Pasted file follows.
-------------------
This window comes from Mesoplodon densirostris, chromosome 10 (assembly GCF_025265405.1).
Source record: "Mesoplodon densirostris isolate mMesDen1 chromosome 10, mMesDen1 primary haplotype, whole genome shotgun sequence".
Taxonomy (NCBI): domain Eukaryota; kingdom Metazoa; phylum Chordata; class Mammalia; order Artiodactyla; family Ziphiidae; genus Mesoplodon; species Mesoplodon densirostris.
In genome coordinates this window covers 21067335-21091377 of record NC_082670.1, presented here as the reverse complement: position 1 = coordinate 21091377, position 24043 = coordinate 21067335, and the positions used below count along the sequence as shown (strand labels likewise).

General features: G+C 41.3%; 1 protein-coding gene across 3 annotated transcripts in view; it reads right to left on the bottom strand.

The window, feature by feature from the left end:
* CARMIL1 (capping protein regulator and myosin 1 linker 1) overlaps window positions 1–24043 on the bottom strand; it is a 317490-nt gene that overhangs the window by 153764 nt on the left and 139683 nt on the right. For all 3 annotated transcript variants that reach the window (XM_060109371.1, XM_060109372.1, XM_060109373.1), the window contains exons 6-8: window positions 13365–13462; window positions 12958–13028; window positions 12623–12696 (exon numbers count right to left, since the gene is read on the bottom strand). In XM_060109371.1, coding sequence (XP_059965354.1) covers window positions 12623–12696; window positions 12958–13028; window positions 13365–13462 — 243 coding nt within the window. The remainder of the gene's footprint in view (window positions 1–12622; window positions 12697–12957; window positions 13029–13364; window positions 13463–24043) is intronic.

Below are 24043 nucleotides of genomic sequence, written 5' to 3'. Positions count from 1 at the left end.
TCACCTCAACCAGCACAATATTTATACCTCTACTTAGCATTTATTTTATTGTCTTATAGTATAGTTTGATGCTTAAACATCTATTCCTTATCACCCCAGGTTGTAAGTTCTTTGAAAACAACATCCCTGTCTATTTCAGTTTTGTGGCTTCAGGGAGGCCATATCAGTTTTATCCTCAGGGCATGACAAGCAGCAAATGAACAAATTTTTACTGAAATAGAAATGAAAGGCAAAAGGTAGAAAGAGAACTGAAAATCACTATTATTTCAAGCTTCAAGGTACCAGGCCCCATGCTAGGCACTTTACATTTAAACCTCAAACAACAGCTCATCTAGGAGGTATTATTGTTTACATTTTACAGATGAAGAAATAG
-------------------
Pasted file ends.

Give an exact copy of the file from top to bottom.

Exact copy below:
This window comes from Mesoplodon densirostris, chromosome 10 (assembly GCF_025265405.1).
Source record: "Mesoplodon densirostris isolate mMesDen1 chromosome 10, mMesDen1 primary haplotype, whole genome shotgun sequence".
Taxonomy (NCBI): domain Eukaryota; kingdom Metazoa; phylum Chordata; class Mammalia; order Artiodactyla; family Ziphiidae; genus Mesoplodon; species Mesoplodon densirostris.
In genome coordinates this window covers 21067335-21091377 of record NC_082670.1, presented here as the reverse complement: position 1 = coordinate 21091377, position 24043 = coordinate 21067335, and the positions used below count along the sequence as shown (strand labels likewise).

General features: G+C 41.3%; 1 protein-coding gene across 3 annotated transcripts in view; it reads right to left on the bottom strand.

The window, feature by feature from the left end:
* CARMIL1 (capping protein regulator and myosin 1 linker 1) overlaps window positions 1–24043 on the bottom strand; it is a 317490-nt gene that overhangs the window by 153764 nt on the left and 139683 nt on the right. For all 3 annotated transcript variants that reach the window (XM_060109371.1, XM_060109372.1, XM_060109373.1), the window contains exons 6-8: window positions 13365–13462; window positions 12958–13028; window positions 12623–12696 (exon numbers count right to left, since the gene is read on the bottom strand). In XM_060109371.1, coding sequence (XP_059965354.1) covers window positions 12623–12696; window positions 12958–13028; window positions 13365–13462 — 243 coding nt within the window. The remainder of the gene's footprint in view (window positions 1–12622; window positions 12697–12957; window positions 13029–13364; window positions 13463–24043) is intronic.

Below are 24043 nucleotides of genomic sequence, written 5' to 3'. Positions count from 1 at the left end.
TCACCTCAACCAGCACAATATTTATACCTCTACTTAGCATTTATTTTATTGTCTTATAGTATAGTTTGATGCTTAAACATCTATTCCTTATCACCCCAGGTTGTAAGTTCTTTGAAAACAACATCCCTGTCTATTTCAGTTTTGTGGCTTCAGGGAGGCCATATCAGTTTTATCCTCAGGGCATGACAAGCAGCAAATGAACAAATTTTTACTGAAATAGAAATGAAAGGCAAAAGGTAGAAAGAGAACTGAAAATCACTATTATTTCAAGCTTCAAGGTACCAGGCCCCATGCTAGGCACTTTACATTTAAACCTCAAACAACAGCTCATCTAGGAGGTATTATTGTTTACATTTTACAGATGAAGAAATAG